The National Poetry Review

Emily Koehn

ARBORETUM BY THE FREEWAY AFTER SHE WAS KILLED

The pine needle has a color deeper
than you’ve felt. If you reached to swat

the needles you’d want to hold them
all week as a reminder how you crave

this: here: by trees: this pond: lily pads
and two turtles coupling on a log, basking

in heat. The highway noise in the distance
rushes but really right here, motors in your ear.

You’re only half in shade by the pond, and now,
the quick thickness of swarm, noise

so much you want the mosquito legs mashed
into pulp, and you can finally think. A pond

is riddled with violence. A guy reading his book
alone by the pond won’t look at you. And you know

any day can head south just like that, a bit
of grey sky, a guy you don’t know, and he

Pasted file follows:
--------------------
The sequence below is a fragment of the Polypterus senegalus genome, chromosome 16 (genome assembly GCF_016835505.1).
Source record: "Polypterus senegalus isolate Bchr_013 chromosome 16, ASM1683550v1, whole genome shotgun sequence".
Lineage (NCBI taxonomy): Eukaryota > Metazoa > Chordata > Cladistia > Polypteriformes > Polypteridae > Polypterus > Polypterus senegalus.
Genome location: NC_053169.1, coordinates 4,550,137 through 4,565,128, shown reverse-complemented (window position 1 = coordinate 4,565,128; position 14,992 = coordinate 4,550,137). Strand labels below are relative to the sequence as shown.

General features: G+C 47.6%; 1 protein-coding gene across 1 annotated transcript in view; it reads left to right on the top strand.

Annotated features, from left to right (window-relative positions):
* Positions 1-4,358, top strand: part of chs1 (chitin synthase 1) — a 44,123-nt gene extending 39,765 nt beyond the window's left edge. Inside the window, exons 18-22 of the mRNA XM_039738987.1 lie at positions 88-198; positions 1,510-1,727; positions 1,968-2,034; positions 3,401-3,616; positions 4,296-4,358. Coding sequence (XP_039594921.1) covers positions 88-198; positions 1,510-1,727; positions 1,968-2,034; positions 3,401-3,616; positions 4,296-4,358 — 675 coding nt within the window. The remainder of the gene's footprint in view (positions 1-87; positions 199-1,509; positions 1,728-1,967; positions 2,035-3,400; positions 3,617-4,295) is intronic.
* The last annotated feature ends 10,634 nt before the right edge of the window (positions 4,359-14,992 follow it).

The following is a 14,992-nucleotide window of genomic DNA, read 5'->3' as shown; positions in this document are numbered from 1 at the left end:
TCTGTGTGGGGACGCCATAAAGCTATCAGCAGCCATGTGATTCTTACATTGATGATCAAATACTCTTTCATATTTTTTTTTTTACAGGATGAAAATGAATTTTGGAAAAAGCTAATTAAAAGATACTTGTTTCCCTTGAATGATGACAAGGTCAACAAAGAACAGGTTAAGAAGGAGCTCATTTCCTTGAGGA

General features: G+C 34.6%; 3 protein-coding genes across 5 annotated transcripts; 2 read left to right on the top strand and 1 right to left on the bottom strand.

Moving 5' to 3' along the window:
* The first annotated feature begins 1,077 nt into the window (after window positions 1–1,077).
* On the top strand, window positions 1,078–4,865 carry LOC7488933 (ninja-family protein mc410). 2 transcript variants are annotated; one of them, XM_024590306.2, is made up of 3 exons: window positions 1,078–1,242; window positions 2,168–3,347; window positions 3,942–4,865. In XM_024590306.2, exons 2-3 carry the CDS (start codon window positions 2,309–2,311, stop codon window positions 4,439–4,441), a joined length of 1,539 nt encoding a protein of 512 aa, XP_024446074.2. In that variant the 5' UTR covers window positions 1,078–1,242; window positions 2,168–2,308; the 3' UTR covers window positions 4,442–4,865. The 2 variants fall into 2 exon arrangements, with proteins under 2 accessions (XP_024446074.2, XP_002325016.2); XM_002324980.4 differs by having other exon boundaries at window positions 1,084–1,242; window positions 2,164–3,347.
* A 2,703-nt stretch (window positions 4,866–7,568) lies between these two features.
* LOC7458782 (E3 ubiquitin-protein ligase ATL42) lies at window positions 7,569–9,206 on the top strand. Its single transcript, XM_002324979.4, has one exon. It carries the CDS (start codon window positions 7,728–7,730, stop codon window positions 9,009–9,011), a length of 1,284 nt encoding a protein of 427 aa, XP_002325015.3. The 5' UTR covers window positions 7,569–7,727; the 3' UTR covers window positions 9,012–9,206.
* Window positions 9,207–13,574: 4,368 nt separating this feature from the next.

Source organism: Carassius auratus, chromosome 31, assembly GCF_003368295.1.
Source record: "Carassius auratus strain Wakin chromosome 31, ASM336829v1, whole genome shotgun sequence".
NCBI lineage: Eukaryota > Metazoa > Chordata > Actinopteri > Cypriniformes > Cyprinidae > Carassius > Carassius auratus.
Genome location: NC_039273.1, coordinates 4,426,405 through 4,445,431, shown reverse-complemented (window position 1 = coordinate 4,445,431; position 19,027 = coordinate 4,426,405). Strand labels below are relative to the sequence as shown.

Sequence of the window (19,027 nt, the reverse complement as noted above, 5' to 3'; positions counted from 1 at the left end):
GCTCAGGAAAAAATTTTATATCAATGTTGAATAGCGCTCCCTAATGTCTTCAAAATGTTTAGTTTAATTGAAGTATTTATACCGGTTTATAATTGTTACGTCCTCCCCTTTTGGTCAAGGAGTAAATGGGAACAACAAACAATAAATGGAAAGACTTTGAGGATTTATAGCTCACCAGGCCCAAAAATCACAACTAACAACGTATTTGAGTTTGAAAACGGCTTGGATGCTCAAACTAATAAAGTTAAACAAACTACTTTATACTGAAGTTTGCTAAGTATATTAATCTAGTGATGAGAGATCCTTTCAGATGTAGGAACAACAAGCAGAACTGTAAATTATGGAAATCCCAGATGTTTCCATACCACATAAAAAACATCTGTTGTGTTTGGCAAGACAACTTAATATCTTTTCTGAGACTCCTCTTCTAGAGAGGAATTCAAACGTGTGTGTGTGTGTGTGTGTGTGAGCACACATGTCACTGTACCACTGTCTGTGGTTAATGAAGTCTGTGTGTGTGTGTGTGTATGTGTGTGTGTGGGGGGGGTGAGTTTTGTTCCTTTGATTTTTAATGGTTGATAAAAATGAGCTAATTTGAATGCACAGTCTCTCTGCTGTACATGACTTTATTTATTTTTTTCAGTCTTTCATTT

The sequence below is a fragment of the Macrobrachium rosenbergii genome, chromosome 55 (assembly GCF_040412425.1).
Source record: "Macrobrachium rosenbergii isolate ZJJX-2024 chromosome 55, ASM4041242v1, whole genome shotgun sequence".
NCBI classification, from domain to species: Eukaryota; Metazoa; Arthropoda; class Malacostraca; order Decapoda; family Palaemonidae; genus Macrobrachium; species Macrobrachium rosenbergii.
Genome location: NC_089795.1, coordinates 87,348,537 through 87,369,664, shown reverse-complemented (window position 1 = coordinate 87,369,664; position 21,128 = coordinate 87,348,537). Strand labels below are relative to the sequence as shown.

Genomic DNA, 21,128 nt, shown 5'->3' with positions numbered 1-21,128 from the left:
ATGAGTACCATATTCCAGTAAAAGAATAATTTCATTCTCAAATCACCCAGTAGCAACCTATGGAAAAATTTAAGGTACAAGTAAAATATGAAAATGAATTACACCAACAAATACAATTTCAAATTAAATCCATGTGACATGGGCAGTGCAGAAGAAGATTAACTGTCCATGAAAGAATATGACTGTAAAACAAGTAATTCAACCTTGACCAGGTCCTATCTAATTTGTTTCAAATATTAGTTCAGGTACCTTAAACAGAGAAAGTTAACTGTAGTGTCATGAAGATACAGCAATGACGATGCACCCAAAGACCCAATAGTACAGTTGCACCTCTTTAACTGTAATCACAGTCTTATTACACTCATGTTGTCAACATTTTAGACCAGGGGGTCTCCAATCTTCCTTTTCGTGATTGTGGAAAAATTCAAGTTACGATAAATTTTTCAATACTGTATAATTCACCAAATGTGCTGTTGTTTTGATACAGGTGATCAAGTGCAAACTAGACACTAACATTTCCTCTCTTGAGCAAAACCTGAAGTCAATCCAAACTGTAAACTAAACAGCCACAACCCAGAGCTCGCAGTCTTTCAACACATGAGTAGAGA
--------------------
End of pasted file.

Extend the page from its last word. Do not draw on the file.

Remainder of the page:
doesn’t know you. For the cars, too,
in this city’s heat sound an alarm going off

and you can’t focus, stop it, this pond’s
own quiet green noise an undercurrent to it all.

When you start to call out for the man, Talk to me,
get me out of my mind
you see he’s not a man at all

but a child, glaring, book thrown now, a child
about to fall in, drown, staring at the turtles,

shells that break apart if only he could throw
a rock hard enough. Dammit: just stare in grief

or is it trust with the child for hours at the bright
red marks on the sides of the turtleheads basking.


EMILY KOEHN’s poems appear or are forthcoming in Fence, Painted Bride Quarterly, Crazyhorse, Bellingham Review, Vinyl, Tinderbox, Pleiades, Denver Quarterly, CutBank, and other journals. Her work has been nominated for the Best New Poets series and two Pushcart Prizes. She grew up in Hot Springs, Arkansas, received her MFA from Purdue University, and currently lives in St. Louis.

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